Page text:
Inject same instance across several types

May 12, 2009 at 3:51 PM
Edited May 13, 2009 at 6:16 PM

Got it


Hi there

  Supose this case: i have an app layer and a busines layer. In my app layer i have a business process that uses rules and entities on my business layer.

  My goal is to have the app layer orchestrate transaction services with several rules(diferent types) in my business layer and, of course, the transaction has to be the same for all types. So, i want to inject the same

transaction service for every type. The BeginTransaction, Commit and Rollback should be managed in the app layer.

Any hints on how can i achieve this beahviour?


May 22, 2009 at 10:58 AM

Hey folks, I'm searching for the exactly the same thing.

Suppose I have IRepository<T> interface and its implementation SqlRepository<T> that takes as an argument LINQ to SQL DataContext. Suppose as well that I have IService<T> interface and its implementation Services<T> that takes three IRepository<T1>, IRepository<T2> and IRepository<T3>. Demo code is below:

public interface IRepository<T> { }

public class SqlRepository<T> : IRepository<T>
    public SqlRepository(DataContext dc) { ... }

public interface IService<T> { }

public class Service<T,T1,T2,T3> : IService<T>
    public Service(IRepository<T1> r1, IRepository<T2>, IRepository<T3>) { ... }

Is it any way while creating Service class to inject all three repositories with the same DataContext?

Thanks in advande, it's really important for me!

May 23, 2009 at 12:28 AM



  I did found the answer for myself.

  In fact is very easy. You just instanciate the DataContext as Container Controled lifetime and inject it on you repositories.

  Unity will inject always the same instance and the same transaction(if that´s the case).

May 23, 2009 at 11:27 AM

Thanks for your suggestion,

but the problem here is that it will always use the same DataContext. That means, that different my users will have the same context and what is really show stopper for me - I'l be able to set LoadOptions only once :(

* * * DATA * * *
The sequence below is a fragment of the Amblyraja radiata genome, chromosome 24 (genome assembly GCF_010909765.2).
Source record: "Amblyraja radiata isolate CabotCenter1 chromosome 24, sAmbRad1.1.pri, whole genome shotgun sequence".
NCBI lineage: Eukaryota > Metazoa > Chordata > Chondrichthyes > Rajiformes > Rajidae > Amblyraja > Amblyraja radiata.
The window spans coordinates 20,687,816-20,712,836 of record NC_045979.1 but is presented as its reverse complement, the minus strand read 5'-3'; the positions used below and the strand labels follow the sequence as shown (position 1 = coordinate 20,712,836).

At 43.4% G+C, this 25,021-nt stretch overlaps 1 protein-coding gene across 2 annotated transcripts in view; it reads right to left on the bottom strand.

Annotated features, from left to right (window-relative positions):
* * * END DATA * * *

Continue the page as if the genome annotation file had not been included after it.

Any other ideas, please?

May 23, 2009 at 4:55 PM
I there
 Pheraps the container "containing" your data context would have to be application wide and then every time you need it you would have retrieve it from that container and inject it on your repository. In my case the containers are business process wide, that why i started to talk about application layer.
May 24, 2009 at 10:20 AM

I hope Unity DEVs and moderators will be able to help me.

May 24, 2009 at 6:53 PM


Probably you can find a use for child containters here. Have your main container stored all other dependencies, and then for each new DataContext you can create child container, inject it there and use it.

May 24, 2009 at 8:07 PM


could you please provide some code snippets?

May 24, 2009 at 9:03 PM

Just to clarify what I want to accomplish. Calling:

var container = new UnityContainer();
var service = container.Resolve<IService>();

should be the same as:

var context = new DataContext();
var r1 = new Repository<T1>(context);
var r2 = new Repository<T2>(context);
var r3 = new Repository<T3>(context);
var service = new Service(r1, r2, r3);

The LifetimeManager in this case should be something like "PerObjectCreation".

Jun 16, 2009 at 6:02 AM
Edited Jun 16, 2009 at 6:03 AM

Sorry for late reply - just noticed new msg.

Code should be like that:

//do this once at app startup and then store this globalContainer somewhere
var globalContainer = new UnityContainer();
globalContainer.RegisterType<Repository<T1>, Repository<T1>>();
globalContainer.RegisterType<Repository<T2>, Repository<T2>>();
globalContainer.RegisterType<Repository<T3>, Repository<T3>>();
globalContainer.RegisterType<IService, ServiceImpl>();

//when you need to instantiate service, do this:
//1. take globalContainer
var globalContainer = GetGlobalIoCContainer();
//2. create child container and put your data context in it
var contextContainer = globalContainer.CreateChldContainer();
contextContainer.RegisterInstance(new DataContext());

//3. instantiate service:
var service = contextContainer.Resolve<IService>();

/*no matter how much services you instantiate using that context container - 
they all will use one data context, but it will be created per-whatever basis - it depends on when you'll execute step 2*/
You should get what you wanna get.
Jun 18, 2009 at 5:11 AM

If you can't use ContainerControlledLifetimeManager, how about PerThreadLifetimeManager or HttpRequestLifetimeManager? You can see some examples here: